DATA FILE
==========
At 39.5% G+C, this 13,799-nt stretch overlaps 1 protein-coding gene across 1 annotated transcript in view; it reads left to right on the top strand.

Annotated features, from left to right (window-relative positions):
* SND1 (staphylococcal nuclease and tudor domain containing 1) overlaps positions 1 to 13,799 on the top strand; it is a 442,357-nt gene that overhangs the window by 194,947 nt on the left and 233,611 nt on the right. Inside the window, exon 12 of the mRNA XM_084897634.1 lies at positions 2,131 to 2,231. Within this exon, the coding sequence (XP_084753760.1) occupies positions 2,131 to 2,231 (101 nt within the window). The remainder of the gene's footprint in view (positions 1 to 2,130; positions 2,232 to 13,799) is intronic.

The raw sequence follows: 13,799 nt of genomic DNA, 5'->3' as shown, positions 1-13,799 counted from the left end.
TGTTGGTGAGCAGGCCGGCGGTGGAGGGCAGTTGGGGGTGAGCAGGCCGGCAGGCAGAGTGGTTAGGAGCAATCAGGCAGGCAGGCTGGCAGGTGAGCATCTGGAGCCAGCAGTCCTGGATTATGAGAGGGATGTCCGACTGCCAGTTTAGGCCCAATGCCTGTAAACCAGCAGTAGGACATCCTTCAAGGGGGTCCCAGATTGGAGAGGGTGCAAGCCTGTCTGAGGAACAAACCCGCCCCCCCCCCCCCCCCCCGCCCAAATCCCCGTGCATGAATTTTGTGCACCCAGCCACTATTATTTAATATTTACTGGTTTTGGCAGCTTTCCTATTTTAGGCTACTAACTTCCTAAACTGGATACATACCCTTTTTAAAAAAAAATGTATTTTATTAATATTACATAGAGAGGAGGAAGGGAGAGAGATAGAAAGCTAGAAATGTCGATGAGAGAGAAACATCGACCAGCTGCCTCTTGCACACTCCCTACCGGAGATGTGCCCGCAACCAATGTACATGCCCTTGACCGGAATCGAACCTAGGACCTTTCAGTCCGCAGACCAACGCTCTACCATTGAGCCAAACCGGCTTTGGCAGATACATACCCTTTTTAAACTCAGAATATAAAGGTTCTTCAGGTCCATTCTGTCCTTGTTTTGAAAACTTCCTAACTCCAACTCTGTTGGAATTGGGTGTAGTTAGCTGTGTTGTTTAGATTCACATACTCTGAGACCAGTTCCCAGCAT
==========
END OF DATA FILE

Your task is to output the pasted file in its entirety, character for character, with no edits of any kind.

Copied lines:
At 39.5% G+C, this 13,799-nt stretch overlaps 1 protein-coding gene across 1 annotated transcript in view; it reads left to right on the top strand.

Annotated features, from left to right (window-relative positions):
* SND1 (staphylococcal nuclease and tudor domain containing 1) overlaps positions 1 to 13,799 on the top strand; it is a 442,357-nt gene that overhangs the window by 194,947 nt on the left and 233,611 nt on the right. Inside the window, exon 12 of the mRNA XM_084897634.1 lies at positions 2,131 to 2,231. Within this exon, the coding sequence (XP_084753760.1) occupies positions 2,131 to 2,231 (101 nt within the window). The remainder of the gene's footprint in view (positions 1 to 2,130; positions 2,232 to 13,799) is intronic.

The raw sequence follows: 13,799 nt of genomic DNA, 5'->3' as shown, positions 1-13,799 counted from the left end.
TGTTGGTGAGCAGGCCGGCGGTGGAGGGCAGTTGGGGGTGAGCAGGCCGGCAGGCAGAGTGGTTAGGAGCAATCAGGCAGGCAGGCTGGCAGGTGAGCATCTGGAGCCAGCAGTCCTGGATTATGAGAGGGATGTCCGACTGCCAGTTTAGGCCCAATGCCTGTAAACCAGCAGTAGGACATCCTTCAAGGGGGTCCCAGATTGGAGAGGGTGCAAGCCTGTCTGAGGAACAAACCCGCCCCCCCCCCCCCCCCCCGCCCAAATCCCCGTGCATGAATTTTGTGCACCCAGCCACTATTATTTAATATTTACTGGTTTTGGCAGCTTTCCTATTTTAGGCTACTAACTTCCTAAACTGGATACATACCCTTTTTAAAAAAAAATGTATTTTATTAATATTACATAGAGAGGAGGAAGGGAGAGAGATAGAAAGCTAGAAATGTCGATGAGAGAGAAACATCGACCAGCTGCCTCTTGCACACTCCCTACCGGAGATGTGCCCGCAACCAATGTACATGCCCTTGACCGGAATCGAACCTAGGACCTTTCAGTCCGCAGACCAACGCTCTACCATTGAGCCAAACCGGCTTTGGCAGATACATACCCTTTTTAAACTCAGAATATAAAGGTTCTTCAGGTCCATTCTGTCCTTGTTTTGAAAACTTCCTAACTCCAACTCTGTTGGAATTGGGTGTAGTTAGCTGTGTTGTTTAGATTCACATACTCTGAGACCAGTTCCCAGCAT